I arrived into Beijing airport two hours late thanks to delayed flights. It was already dark and I had a train then two different lines on the subway to navigate before I could try find my hostel. The subway here though is as efficient and easy to use as any in the world with English accompanying the Chinese so I was swiftly standing outside exit B of Dongsi station trying to figure out how the screenshot of the map the hostel provided translated into the real world. Not very well it turns out, but after a few wrong turns down back alleyways I had arrived. The hostel was next to a huge ominous looking burnt out building, something that would have made finding it much easier if they’d popped that on their map!

Compared to the high standard of Japanese hostels this left a lot to be desired. The bathroom wasn’t the cleanest, no living room styled area, mattresses so thin you had to sleep on your back to spread out your body weight and not the most helpful of staff. On top of that the WiFi wasn’t working, a definite first world problem. I was certainly questioning how it was so highly ranked on hostelworld.

Not to be deterred, I went and bought a city map and figured out what to go see the next day. I didn’t want to jump in with the massive sights straight away so instead planned a route around some of the other temples, towers and Hutongs of Beijing.

The bell and drum tower were both good as Confucius temple, but the highlight of the day was the incense filled Lama temple. Quite a sprawling complex, where you burn three incense sticks at each shrine. I’m not usually a big incense fan, but the atmosphere it gave this place was brilliant.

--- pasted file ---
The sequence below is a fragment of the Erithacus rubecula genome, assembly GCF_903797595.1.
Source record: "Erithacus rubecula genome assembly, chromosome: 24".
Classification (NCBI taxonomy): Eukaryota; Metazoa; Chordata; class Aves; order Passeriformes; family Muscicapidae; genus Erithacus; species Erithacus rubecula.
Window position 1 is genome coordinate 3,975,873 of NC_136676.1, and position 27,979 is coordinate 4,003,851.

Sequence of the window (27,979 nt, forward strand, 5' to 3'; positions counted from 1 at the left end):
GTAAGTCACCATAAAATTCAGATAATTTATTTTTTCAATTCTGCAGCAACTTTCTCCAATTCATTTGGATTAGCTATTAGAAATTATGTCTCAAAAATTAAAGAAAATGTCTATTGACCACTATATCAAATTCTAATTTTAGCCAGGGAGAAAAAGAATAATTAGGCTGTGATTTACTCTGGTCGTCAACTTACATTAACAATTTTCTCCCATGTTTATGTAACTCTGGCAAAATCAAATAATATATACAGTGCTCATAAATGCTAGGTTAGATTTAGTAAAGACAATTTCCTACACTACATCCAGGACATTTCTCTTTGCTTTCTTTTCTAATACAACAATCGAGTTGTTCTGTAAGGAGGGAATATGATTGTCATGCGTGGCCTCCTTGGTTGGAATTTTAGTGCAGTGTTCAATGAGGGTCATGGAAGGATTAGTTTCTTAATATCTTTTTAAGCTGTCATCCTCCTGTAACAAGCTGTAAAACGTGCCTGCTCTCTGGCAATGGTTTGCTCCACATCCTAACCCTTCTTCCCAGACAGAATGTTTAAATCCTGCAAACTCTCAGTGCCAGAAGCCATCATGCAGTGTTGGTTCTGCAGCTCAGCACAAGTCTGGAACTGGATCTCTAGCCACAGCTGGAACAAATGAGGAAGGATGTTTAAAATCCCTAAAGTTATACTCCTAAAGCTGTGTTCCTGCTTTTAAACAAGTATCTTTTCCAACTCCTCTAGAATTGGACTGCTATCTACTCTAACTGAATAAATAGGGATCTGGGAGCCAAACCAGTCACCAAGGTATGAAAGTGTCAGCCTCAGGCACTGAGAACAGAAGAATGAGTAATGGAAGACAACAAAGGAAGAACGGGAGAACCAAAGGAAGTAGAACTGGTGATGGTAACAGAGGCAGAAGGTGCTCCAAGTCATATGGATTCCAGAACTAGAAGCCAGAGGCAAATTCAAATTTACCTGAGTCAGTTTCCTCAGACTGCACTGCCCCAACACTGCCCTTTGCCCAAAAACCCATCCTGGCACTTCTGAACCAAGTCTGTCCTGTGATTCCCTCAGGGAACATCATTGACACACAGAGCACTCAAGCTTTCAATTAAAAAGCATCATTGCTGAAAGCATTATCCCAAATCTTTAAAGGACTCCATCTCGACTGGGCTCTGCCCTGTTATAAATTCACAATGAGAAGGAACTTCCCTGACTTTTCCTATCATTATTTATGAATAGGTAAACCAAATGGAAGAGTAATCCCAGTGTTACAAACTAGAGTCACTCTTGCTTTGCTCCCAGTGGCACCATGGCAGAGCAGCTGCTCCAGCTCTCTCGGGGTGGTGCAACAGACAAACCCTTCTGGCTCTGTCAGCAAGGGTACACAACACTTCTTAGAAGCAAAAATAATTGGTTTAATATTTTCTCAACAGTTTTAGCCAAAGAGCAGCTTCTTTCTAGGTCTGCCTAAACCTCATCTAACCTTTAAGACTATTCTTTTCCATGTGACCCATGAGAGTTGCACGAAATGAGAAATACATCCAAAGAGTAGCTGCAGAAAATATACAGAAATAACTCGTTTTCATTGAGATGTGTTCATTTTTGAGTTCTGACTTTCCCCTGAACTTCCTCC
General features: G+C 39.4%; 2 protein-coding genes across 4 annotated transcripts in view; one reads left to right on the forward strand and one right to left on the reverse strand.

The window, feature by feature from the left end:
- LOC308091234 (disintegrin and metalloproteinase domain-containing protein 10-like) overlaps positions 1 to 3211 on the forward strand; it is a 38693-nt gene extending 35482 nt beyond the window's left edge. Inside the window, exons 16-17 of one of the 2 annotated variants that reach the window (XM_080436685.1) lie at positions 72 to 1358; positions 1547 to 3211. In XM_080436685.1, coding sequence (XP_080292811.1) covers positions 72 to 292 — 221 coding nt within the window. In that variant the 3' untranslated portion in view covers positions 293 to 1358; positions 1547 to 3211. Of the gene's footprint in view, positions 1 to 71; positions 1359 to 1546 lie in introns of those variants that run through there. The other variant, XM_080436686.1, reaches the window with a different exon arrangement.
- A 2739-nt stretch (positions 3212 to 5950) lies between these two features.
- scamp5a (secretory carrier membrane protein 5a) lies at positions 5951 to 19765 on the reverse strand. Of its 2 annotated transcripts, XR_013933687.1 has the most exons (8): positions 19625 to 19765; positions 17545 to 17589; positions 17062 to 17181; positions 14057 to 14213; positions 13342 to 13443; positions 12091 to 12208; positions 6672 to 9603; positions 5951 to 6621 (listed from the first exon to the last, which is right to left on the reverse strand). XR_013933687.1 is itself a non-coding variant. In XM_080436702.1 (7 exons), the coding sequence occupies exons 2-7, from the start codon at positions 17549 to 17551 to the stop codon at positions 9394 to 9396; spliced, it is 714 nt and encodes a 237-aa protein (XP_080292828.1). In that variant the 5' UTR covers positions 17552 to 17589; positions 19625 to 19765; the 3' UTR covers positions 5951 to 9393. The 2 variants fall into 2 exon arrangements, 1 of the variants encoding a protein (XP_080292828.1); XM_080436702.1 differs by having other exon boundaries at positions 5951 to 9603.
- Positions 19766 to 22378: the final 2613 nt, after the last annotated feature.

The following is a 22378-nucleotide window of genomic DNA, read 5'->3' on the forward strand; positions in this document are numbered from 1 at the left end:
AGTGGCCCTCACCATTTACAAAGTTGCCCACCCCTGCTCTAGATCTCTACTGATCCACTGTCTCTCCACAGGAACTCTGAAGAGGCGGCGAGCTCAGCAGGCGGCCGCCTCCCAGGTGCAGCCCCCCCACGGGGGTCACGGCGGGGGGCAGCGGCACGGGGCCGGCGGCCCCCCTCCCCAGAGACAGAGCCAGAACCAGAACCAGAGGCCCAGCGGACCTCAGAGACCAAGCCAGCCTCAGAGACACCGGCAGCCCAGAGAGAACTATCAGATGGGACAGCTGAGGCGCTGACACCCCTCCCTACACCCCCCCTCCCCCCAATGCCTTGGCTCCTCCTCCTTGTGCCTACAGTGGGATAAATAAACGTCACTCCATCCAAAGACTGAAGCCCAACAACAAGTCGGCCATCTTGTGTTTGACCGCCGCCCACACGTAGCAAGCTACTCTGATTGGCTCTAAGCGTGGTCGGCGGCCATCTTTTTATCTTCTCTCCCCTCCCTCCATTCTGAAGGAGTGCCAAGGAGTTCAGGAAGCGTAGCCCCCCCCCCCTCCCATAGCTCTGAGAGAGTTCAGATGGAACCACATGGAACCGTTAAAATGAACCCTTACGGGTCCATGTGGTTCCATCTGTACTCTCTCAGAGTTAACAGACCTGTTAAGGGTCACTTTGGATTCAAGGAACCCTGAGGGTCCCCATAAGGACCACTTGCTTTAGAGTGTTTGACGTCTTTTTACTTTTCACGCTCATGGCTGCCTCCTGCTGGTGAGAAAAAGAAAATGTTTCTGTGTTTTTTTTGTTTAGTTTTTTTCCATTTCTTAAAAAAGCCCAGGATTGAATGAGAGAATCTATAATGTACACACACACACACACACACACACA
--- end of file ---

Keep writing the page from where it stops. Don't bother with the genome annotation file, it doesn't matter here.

The Hutongs that I took to get in between the sites were fascinating. Hundreds of small backstreets, interlinking and criss-crossing, densely populated residential areas crammed right next to world heritage locations. A few of them have transformed into hyper tourist shopping strips, but many are still homes.

Heading out into Beijing was like stepping back into the type of Asian cities I’ve come to expect. It’s noisy, dirty, pushy, smelly and you wouldn’t survive ten minutes trying to drive here. It’s hard enough trying to cross the roads; green crossing lights mean very little and cars legally have the right of way over pedestrians, something heavily enforced by drivers.

My first real evening in Beijing was a bit lonely, no one was in in my dorm, the bar was empty and I did feel a bit lost, especially as I’d found out that the WiFi wasn’t down it was that China blocks access to Facebook, Google, Twitter, Instagram – basically all social media. Nevertheless I went out to find a place for dinner and demolished a big spicy bowl of noodles.

Day two started early with a tube down to Tiannemen square – probably the most intensely surveillaned public space I’ve been too, before entering the madness of the Forbidden City. The complex as a whole is fascinating, and the fact was still in use under a 100 years ago adds to is spectacle, but the crowds are crazy, even arriving early on a weekday. My favourite sections were the bits away from the main sights, where you could wander through the twisting passages and smaller buildings. Afterwards the climb up to the summit of the neighbouring park gave impressive views over the entire city.

Upon returning just after lunch to my hostel I met Michael a Canadian Chinese guy who’d just moved into my dorm. Handily he worked for Microsoft so quickly rerouted my internet so I could get to my email and Facebook! We decided to go check out the Temple of Heaven park that afternoon and on our way out we bumped into Julia who was also in our dorm and she wanted to check it out also. Thus my Beijing friendship group was born.

Continue with Beijing part two